By Alyssa A. Botelho
17 September 2013
(New Scientist) – A truly ferocious and exceptional event. That is how Kevin Trenberth of the National Center for Atmospheric Research in Boulder, Colorado, describes the storm that pummelled his state last week.
"This was a once-in-1000-year rainfall," he says, meaning that the storm was of such an intensity and duration that it had a 1-in-1000 chance of occurring in any given year in Colorado.
The rains and subsequent floods have so far killed eight people, displaced 11,750 and destroyed close to 18,000 homes. The city of Boulder received a year's rainfall in less than a week, says Daniel Leszcynski at the National Oceanic and Atmospheric Administration.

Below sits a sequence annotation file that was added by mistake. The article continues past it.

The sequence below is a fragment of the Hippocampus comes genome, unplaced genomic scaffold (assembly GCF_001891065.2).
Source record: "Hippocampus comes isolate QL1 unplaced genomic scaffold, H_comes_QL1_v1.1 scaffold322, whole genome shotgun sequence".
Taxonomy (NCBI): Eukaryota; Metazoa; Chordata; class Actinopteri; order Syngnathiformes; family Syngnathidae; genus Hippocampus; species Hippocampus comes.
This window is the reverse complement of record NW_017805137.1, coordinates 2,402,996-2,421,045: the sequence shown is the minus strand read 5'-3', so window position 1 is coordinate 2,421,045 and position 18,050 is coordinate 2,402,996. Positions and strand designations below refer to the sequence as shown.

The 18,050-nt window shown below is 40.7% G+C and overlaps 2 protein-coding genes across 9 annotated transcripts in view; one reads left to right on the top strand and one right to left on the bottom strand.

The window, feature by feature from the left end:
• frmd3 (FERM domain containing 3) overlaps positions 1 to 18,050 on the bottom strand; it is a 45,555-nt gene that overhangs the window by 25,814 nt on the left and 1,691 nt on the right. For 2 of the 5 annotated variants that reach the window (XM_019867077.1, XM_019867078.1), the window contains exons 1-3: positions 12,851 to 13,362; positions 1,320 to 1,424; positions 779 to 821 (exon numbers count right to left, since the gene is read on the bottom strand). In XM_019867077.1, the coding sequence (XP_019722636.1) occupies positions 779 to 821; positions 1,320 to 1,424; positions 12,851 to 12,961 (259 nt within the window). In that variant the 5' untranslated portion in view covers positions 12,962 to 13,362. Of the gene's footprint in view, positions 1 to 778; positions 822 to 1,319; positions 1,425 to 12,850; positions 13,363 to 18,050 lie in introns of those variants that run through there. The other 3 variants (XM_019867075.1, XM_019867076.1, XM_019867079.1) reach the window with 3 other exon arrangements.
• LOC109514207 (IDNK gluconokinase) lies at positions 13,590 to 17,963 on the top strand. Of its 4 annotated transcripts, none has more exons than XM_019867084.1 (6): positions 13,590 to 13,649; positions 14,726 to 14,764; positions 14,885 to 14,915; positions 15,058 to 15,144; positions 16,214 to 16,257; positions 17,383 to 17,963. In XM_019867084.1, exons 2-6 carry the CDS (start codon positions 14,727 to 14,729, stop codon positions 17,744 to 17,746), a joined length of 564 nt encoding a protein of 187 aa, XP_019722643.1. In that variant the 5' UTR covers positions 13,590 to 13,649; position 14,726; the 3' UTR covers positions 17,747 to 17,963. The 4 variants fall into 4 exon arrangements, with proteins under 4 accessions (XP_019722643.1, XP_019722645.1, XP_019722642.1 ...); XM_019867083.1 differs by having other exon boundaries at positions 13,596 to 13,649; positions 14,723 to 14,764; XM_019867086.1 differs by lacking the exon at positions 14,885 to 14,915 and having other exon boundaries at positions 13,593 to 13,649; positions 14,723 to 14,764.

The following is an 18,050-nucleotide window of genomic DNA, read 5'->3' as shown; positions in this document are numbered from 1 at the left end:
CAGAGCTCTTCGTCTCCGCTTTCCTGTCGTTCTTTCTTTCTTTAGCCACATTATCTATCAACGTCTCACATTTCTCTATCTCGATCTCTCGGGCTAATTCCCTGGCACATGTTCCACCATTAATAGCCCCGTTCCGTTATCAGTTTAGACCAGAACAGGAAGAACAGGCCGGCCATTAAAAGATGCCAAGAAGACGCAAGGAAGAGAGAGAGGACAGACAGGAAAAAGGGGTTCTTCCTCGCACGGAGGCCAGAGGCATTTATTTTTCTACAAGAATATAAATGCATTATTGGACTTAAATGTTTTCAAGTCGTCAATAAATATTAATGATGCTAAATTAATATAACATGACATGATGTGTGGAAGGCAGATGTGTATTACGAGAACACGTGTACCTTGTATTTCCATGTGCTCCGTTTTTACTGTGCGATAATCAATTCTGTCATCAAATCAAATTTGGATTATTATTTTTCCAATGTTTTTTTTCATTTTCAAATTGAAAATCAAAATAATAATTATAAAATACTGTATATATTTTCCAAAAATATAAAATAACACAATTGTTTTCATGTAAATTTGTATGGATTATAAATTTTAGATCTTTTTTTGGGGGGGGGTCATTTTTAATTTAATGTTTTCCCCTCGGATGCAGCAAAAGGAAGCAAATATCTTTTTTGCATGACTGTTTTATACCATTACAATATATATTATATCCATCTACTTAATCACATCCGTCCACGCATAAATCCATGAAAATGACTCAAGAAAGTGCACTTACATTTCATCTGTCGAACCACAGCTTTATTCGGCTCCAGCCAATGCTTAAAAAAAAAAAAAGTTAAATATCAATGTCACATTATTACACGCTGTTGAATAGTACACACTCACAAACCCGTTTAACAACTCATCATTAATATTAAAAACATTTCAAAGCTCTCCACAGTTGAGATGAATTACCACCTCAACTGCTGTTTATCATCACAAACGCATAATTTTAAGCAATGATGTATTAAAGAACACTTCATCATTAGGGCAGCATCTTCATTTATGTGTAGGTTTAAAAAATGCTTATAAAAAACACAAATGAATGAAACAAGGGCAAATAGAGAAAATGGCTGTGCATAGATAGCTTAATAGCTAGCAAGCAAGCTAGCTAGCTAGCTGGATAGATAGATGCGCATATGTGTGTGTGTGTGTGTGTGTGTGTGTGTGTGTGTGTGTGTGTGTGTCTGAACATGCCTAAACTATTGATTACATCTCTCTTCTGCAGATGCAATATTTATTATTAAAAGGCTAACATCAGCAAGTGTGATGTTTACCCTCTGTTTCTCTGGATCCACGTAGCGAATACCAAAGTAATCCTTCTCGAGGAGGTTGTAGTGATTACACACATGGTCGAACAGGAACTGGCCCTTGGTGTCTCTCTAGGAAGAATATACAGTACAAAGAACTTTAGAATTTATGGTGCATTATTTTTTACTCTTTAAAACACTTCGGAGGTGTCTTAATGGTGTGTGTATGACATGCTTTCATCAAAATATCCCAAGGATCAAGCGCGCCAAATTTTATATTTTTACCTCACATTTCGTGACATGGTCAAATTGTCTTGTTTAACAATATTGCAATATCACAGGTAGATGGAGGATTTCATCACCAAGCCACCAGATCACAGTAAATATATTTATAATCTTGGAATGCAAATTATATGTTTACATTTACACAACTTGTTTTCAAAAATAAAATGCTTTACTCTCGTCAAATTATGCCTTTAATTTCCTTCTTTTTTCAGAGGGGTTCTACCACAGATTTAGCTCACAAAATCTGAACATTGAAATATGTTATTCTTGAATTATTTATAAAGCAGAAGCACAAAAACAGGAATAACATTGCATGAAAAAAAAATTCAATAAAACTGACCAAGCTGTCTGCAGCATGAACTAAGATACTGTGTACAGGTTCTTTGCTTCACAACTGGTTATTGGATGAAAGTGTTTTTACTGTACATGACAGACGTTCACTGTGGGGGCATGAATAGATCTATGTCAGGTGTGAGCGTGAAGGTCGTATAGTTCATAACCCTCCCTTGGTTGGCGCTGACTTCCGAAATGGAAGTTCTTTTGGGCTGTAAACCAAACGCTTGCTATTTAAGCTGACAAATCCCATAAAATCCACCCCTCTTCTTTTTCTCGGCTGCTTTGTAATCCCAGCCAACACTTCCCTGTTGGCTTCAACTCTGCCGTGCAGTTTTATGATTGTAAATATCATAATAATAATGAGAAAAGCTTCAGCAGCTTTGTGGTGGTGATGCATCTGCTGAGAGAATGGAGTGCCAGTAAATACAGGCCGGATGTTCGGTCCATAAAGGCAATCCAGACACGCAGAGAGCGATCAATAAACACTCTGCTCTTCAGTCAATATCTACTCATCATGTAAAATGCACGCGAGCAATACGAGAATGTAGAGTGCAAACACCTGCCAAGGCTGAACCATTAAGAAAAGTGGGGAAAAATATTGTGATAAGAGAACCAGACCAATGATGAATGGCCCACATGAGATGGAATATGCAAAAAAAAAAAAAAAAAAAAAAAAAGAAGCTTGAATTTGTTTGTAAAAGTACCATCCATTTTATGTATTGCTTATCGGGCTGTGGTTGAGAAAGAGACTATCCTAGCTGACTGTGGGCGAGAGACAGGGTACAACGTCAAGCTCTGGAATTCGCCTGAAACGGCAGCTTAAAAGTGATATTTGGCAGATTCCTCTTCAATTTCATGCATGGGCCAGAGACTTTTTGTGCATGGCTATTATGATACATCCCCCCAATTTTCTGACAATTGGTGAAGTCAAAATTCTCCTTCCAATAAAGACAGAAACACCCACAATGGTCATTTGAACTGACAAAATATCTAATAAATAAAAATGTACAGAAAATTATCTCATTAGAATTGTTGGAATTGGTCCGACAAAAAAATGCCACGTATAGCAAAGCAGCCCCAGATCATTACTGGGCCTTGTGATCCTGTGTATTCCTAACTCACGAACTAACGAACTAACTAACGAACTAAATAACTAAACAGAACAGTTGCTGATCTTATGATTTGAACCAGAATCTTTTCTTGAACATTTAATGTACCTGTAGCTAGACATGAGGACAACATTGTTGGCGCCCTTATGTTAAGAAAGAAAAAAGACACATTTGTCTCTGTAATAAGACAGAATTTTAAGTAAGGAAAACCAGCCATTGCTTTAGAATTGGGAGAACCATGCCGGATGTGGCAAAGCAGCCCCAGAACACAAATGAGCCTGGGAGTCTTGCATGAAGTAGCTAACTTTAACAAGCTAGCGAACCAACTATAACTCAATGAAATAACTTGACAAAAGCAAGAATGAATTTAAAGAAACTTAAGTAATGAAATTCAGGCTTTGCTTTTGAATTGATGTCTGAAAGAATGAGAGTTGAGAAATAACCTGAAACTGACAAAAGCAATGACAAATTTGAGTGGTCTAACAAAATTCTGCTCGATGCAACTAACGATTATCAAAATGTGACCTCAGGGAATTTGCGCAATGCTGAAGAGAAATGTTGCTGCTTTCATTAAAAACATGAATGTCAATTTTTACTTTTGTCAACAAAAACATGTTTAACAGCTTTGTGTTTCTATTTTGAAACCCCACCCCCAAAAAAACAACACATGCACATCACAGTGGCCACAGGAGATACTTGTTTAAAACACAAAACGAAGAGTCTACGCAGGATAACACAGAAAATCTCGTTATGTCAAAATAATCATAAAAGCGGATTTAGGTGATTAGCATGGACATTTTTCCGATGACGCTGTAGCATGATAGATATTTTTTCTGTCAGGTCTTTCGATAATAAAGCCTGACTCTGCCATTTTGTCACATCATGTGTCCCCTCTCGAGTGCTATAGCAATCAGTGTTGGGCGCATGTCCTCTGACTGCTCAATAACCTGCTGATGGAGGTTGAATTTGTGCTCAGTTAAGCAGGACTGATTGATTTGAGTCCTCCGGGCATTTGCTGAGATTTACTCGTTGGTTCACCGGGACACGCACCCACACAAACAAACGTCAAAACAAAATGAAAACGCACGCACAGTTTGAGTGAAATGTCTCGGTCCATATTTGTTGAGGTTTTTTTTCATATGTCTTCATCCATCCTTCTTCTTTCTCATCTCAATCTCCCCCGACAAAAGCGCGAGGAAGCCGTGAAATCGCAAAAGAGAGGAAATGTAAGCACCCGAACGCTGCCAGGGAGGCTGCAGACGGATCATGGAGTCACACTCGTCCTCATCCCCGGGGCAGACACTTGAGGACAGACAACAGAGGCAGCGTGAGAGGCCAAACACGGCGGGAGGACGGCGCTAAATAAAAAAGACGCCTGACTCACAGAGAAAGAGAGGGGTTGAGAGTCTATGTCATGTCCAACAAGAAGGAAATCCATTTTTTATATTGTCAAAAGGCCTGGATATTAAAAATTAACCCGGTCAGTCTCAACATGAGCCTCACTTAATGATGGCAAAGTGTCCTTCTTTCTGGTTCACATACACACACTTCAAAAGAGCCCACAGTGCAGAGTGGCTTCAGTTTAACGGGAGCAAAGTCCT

That huge volume was due in part to a lingering heatwave that for months blocked tropical moisture from the Gulf of Mexico from reaching the Rocky Mountains, he says. When that heatwave began to move east last week, weak winds allowed the growing storm system to sit above the Colorado peaks for days.
Once that deluge hit the ground, more trouble awaited. Because of Colorado's mountainous terrain, the region is flood-prone anyway but recent wildfires exacerbated things near Boulder and Fort Collins, two areas hardest hit by floodwaters. The fires had cleared land of vegetation that would normally absorb rainwater, says Trenberth.
Urban areas were also hit hard because of their abundance of impenetrable surfaces, says Matthew Kelsch from the National Center for Atmospheric Research. "Cities have drainage systems designed to move water off streets and into streams as quickly as possible," he says. [more]
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